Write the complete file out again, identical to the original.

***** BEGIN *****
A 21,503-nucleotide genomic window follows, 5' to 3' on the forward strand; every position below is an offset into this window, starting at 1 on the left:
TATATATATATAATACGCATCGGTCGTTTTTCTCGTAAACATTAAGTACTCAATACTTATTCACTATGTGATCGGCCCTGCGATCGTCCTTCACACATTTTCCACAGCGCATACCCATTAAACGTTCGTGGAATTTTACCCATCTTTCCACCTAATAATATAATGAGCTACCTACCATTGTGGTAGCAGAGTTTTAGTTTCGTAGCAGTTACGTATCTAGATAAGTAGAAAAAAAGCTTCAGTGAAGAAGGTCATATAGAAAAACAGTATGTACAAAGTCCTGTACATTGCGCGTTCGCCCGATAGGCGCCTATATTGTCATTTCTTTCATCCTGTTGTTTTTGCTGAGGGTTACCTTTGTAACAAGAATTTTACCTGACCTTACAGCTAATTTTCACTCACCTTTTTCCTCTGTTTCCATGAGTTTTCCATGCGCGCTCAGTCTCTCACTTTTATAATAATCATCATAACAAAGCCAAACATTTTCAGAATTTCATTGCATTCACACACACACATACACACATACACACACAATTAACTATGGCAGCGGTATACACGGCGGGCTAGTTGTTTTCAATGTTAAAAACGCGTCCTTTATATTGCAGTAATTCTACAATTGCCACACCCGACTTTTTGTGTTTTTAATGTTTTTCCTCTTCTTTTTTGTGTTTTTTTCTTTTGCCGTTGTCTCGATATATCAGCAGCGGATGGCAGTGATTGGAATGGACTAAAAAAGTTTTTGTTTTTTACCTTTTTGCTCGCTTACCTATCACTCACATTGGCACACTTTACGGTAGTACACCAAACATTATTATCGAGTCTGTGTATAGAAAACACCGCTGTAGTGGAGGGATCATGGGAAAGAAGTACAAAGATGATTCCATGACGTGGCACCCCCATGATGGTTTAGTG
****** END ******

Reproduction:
A 21,503-nucleotide genomic window follows, 5' to 3' on the forward strand; every position below is an offset into this window, starting at 1 on the left:
TATATATATATAATACGCATCGGTCGTTTTTCTCGTAAACATTAAGTACTCAATACTTATTCACTATGTGATCGGCCCTGCGATCGTCCTTCACACATTTTCCACAGCGCATACCCATTAAACGTTCGTGGAATTTTACCCATCTTTCCACCTAATAATATAATGAGCTACCTACCATTGTGGTAGCAGAGTTTTAGTTTCGTAGCAGTTACGTATCTAGATAAGTAGAAAAAAAGCTTCAGTGAAGAAGGTCATATAGAAAAACAGTATGTACAAAGTCCTGTACATTGCGCGTTCGCCCGATAGGCGCCTATATTGTCATTTCTTTCATCCTGTTGTTTTTGCTGAGGGTTACCTTTGTAACAAGAATTTTACCTGACCTTACAGCTAATTTTCACTCACCTTTTTCCTCTGTTTCCATGAGTTTTCCATGCGCGCTCAGTCTCTCACTTTTATAATAATCATCATAACAAAGCCAAACATTTTCAGAATTTCATTGCATTCACACACACACATACACACATACACACACAATTAACTATGGCAGCGGTATACACGGCGGGCTAGTTGTTTTCAATGTTAAAAACGCGTCCTTTATATTGCAGTAATTCTACAATTGCCACACCCGACTTTTTGTGTTTTTAATGTTTTTCCTCTTCTTTTTTGTGTTTTTTTCTTTTGCCGTTGTCTCGATATATCAGCAGCGGATGGCAGTGATTGGAATGGACTAAAAAAGTTTTTGTTTTTTACCTTTTTGCTCGCTTACCTATCACTCACATTGGCACACTTTACGGTAGTACACCAAACATTATTATCGAGTCTGTGTATAGAAAACACCGCTGTAGTGGAGGGATCATGGGAAAGAAGTACAAAGATGATTCCATGACGTGGCACCCCCATGATGGTTTAGTG